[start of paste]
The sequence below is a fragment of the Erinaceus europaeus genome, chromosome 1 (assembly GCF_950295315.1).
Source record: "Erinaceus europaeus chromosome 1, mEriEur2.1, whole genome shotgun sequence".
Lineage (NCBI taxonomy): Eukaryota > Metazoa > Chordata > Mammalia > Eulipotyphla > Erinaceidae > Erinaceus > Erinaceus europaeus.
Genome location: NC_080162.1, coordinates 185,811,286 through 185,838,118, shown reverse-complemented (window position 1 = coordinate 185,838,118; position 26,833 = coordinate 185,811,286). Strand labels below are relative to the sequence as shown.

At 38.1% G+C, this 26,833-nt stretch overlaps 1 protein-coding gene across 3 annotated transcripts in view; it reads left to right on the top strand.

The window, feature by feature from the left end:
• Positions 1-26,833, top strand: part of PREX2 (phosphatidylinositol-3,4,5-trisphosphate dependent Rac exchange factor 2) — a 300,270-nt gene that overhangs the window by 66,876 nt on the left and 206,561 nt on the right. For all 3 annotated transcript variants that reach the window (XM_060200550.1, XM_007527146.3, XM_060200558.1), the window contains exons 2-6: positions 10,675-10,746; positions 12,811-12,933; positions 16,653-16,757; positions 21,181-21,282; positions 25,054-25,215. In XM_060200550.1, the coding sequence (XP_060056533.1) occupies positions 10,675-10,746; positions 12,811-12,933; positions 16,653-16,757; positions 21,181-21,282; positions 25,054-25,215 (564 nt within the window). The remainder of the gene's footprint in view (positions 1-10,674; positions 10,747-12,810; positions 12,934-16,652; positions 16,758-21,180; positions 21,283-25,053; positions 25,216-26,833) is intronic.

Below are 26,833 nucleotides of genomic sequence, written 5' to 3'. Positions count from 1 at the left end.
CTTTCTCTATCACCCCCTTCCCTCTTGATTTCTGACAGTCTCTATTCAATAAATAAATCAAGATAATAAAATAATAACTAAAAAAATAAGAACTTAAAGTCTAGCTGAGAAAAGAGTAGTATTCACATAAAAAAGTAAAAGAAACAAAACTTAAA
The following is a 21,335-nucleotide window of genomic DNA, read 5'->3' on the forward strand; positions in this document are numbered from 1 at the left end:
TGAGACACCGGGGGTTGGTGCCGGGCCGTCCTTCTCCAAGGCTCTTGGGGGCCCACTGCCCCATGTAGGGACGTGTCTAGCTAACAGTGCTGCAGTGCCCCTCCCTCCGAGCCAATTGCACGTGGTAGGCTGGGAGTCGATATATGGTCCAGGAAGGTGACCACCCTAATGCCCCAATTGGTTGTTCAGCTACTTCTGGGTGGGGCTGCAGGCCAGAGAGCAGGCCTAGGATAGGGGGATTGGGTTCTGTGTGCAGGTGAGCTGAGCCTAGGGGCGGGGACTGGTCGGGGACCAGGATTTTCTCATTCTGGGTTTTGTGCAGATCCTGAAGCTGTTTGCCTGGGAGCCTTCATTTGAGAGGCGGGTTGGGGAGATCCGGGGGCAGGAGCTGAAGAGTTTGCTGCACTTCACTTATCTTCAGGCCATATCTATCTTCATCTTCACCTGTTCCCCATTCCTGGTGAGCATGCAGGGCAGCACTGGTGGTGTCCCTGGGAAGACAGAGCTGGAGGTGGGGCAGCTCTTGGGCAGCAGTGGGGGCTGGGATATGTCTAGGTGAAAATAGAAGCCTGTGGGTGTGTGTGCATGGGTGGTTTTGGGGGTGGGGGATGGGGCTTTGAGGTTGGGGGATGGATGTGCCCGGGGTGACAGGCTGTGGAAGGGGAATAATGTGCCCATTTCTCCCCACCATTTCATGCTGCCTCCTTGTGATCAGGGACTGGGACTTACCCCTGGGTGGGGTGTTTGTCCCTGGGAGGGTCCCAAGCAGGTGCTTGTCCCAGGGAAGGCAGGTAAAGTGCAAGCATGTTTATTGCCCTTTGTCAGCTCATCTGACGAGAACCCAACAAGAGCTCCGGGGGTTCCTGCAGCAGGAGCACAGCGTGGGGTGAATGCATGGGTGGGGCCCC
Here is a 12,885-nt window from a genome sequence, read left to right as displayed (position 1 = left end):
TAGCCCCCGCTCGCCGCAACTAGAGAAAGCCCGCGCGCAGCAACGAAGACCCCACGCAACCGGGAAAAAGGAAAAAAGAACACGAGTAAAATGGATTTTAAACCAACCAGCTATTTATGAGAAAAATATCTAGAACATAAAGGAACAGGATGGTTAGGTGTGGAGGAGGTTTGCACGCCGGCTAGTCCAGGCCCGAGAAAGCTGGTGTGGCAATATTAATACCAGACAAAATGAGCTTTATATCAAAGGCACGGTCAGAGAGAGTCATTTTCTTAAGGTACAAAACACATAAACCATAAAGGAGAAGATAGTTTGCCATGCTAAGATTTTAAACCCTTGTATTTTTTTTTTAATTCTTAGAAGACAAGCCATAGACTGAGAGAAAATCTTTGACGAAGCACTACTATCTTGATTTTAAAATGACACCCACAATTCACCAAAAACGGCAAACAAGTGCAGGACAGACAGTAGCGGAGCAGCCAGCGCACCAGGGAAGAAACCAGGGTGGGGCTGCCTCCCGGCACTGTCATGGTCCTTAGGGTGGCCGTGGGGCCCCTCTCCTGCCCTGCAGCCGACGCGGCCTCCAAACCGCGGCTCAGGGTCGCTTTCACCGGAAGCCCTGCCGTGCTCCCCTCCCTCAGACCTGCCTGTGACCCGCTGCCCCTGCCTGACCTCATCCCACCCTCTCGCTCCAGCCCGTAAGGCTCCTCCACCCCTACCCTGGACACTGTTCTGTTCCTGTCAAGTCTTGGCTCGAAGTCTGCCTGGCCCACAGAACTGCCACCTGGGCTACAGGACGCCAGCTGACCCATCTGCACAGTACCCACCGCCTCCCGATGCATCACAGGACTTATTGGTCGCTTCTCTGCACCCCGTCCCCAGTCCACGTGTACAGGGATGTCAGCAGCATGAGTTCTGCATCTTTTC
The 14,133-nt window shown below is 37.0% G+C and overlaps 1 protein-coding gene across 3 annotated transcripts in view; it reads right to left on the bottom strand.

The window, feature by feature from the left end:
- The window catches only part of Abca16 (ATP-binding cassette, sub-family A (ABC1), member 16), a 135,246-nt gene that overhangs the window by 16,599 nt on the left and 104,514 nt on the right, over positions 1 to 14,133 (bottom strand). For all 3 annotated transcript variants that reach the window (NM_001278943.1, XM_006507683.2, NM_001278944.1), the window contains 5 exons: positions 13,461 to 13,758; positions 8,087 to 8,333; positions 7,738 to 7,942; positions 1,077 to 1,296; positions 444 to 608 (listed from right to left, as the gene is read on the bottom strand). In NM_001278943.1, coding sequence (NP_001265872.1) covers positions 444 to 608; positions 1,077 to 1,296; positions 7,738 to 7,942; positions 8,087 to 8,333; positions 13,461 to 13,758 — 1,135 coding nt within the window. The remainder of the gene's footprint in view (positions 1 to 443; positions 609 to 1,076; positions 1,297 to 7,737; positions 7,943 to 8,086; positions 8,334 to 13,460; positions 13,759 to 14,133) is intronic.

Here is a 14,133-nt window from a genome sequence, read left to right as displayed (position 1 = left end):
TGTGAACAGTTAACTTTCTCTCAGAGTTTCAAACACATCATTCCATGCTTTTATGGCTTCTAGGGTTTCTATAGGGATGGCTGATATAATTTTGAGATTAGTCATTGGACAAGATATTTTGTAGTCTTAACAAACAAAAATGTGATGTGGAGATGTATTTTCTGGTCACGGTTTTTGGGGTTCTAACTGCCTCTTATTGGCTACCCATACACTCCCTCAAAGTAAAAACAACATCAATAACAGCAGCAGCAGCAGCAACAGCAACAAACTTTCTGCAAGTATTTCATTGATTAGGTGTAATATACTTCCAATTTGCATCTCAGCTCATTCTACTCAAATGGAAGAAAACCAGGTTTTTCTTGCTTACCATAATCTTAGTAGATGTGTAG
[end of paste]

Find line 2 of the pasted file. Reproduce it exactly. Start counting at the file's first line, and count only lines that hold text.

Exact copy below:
Source record: "Erinaceus europaeus chromosome 1, mEriEur2.1, whole genome shotgun sequence".